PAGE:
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Product Principles

Build a Smart Sunsetting Strategy

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Associations are known for having a hard time letting go of programs and products. But creating a strong product portfolio means being thoughtful about eliminating underperformers and focusing on those that move the association forward.

While associations worked quickly to meet new member needs during the pandemic, their expectations have evolved over the last three years. But have association programs and products changed along with them?

“The world changes around us all the time,” said Ankur Ponda, MBA, senior consultant at McKinley Advisors. “COVID taught us that we need to be agile and nimble and adapt to the market and what our members are telling us. Our portfolio needs to evolve with those changes.”

As part of her process, Jennifer Blenkle, senior director, strategic initiatives, at the American Physiological Society, conducts a postmortem with her team for each project to review what worked, what didn’t, and what they can to differently.

“That’s an easy entry point to evaluate programs,” she said. “These conversations can feel less threatening, and help you build a culture where you realistically talk about your programs.”

Part of that evaluation may mean letting go of programs, products, and services that no longer benefit members or an association’s bottom line. While sunsetting a product is never easy, having a smart strategy in place will make the decision easier for both staff and members and ultimately help associations curate a stronger portfolio.

Focus on Performance

It will be easier to determine which products are performing and which are not if associations have key performance indicators and other metrics in place that they can track throughout the year. Those elements may include the program’s expenses and revenue, staff hours for the project, and whether it aligns with the association’s mission and strategic priorities.

“You want to be tracking whether the programs are meeting your desired outcomes,” Blenkle said. “What are the expenses and the impacts, and how do members feel about it? You only have so much capacity in your organization, so you need to make sure that the programs you move forward are meeting your goals.”

Ponda recommends looking at your data. “Are you losing revenue? Are you putting in a certain number of dollars or hours on this and what is the yield? If those two don’t align, then it might be a good opportunity to look at sunsetting that project,” he said.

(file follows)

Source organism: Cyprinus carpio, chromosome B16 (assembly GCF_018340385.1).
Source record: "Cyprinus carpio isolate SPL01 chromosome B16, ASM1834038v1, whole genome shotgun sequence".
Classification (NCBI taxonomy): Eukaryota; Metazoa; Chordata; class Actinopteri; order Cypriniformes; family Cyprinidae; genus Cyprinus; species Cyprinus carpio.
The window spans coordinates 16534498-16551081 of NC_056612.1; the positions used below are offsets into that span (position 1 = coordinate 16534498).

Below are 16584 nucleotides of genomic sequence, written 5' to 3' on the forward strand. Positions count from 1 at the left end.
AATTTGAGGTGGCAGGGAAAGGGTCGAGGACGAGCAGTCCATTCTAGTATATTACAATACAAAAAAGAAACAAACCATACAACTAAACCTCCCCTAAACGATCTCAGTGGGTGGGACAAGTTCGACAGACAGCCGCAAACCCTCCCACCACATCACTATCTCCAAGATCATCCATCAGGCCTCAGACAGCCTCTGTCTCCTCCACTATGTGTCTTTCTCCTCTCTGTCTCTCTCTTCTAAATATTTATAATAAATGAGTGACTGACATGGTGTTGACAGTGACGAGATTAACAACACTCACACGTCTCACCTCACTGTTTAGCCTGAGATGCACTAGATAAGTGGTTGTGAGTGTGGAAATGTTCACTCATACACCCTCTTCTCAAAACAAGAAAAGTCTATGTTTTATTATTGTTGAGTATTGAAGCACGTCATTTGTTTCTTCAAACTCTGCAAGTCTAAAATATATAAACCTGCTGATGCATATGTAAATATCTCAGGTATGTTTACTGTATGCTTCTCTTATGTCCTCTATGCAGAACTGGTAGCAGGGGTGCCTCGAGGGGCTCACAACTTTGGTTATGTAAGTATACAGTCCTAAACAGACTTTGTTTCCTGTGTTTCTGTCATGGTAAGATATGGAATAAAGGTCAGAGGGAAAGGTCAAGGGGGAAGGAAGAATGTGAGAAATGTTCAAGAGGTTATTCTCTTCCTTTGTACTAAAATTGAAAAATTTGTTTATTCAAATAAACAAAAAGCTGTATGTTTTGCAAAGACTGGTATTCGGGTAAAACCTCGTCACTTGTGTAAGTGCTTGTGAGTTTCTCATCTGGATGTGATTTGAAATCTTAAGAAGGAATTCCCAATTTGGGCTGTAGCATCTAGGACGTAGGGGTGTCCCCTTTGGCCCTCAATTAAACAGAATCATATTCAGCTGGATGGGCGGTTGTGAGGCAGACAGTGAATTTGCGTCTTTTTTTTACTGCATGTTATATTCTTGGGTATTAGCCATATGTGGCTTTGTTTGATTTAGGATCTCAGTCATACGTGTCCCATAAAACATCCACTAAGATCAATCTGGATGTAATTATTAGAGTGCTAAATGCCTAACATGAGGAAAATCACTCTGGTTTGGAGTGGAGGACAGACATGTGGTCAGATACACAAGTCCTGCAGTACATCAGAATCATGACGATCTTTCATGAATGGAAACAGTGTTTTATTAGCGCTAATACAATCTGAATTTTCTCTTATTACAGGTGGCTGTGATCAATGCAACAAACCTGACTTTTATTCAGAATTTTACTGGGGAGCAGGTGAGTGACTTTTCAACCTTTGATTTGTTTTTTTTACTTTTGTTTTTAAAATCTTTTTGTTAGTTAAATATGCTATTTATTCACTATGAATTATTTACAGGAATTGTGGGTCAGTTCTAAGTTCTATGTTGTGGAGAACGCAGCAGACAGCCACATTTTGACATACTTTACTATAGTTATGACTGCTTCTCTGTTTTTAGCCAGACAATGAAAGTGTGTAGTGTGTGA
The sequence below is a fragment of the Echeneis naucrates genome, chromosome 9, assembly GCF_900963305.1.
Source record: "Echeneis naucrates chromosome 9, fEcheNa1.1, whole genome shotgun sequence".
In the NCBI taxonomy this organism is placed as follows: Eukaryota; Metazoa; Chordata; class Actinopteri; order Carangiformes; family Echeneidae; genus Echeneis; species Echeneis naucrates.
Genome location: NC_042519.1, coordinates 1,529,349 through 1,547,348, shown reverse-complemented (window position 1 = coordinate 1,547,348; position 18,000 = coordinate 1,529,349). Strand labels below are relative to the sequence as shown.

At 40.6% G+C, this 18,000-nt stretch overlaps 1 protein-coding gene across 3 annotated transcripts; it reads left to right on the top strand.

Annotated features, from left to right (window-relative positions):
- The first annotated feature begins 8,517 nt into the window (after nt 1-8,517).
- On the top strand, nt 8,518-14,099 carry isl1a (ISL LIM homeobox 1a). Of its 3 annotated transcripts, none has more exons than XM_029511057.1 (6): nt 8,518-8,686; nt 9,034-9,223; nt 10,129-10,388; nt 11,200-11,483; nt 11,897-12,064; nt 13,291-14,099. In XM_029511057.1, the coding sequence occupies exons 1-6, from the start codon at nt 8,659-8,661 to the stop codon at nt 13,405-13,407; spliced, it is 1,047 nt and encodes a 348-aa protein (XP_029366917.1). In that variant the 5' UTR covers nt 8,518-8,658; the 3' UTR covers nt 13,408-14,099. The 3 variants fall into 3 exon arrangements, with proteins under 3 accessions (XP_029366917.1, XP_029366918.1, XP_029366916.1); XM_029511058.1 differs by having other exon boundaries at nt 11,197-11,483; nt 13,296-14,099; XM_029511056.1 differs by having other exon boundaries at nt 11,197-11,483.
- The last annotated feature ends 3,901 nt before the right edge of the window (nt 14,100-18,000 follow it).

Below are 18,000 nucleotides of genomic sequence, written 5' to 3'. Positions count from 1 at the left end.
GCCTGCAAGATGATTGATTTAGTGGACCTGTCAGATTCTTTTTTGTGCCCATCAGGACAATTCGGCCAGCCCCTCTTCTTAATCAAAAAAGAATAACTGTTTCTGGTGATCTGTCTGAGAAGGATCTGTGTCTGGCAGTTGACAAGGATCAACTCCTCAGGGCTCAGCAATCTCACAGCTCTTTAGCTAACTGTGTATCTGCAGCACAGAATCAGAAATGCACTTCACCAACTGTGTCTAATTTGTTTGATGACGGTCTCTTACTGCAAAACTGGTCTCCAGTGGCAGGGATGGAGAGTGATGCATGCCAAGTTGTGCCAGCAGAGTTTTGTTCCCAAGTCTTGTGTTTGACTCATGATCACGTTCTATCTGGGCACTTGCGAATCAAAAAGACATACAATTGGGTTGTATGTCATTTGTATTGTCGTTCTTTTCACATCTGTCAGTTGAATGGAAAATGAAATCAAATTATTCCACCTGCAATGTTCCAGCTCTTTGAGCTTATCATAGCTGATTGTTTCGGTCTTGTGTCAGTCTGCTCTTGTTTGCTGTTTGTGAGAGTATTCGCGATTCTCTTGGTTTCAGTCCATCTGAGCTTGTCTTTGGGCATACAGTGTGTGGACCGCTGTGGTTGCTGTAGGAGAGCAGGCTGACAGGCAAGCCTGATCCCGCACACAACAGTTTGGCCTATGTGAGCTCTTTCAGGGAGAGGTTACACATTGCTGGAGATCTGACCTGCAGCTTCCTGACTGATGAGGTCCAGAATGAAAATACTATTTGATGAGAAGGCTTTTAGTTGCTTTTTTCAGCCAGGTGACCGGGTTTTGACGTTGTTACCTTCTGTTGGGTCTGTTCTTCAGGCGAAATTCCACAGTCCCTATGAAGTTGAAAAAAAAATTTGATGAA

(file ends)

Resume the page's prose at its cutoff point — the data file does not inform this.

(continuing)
He also suggests using member needs surveys to review satisfaction and participation. “If it’s consistently ranked low on member surveys and you’re hearing that people don’t know about it or it’s not adding much value, those are ways to know if it’s time to sunset a project.”

In addition, associations should get feedback from members and staff who are familiar with the product. They’ll be able to speak to what is and isn’t working and make suggestions for next steps.

Communicate the Upside

Even if data and feedback are making the case that a product is in a state of decline, sunsetting a product may lead to blowback from staff or members. Staff may be concerned about what it means for their future in the association and members who had a hand in launching the product may be disappointed to see it end.

With that in mind, it’s a good idea to be transparent throughout the process, set up a game plan, and talk to key individuals about how the decision will affect them.

“You want to bring them along in this process,” Blenkle said. “Help your staff be part of the decision-making, so they understand the evolution of needs and the opportunity to be part of new projects and initiatives.”

Make sure your strategy also includes the positives that come from sunsetting the program. “Emphasize how it can bring staff a greater focus to their role,” Ponda said. “Explain how this change aligns with the direction the association is moving.”

If the program was taking up association resources and unable to generate a meaningful revenue or impact, ending the program will give staff more time to focus on new ideas, initiatives, and programs. And as members recognize the value that these new products offer, that will begin to have a trickle-down effect on retention and recruitment.

“That has potential revenue opportunities for the association that they let one program so they can then introduce a new project with greater value add,” Ponda said.

Hannah Carvalho

Hannah Carvalho is Senior Editor at Associations Now.

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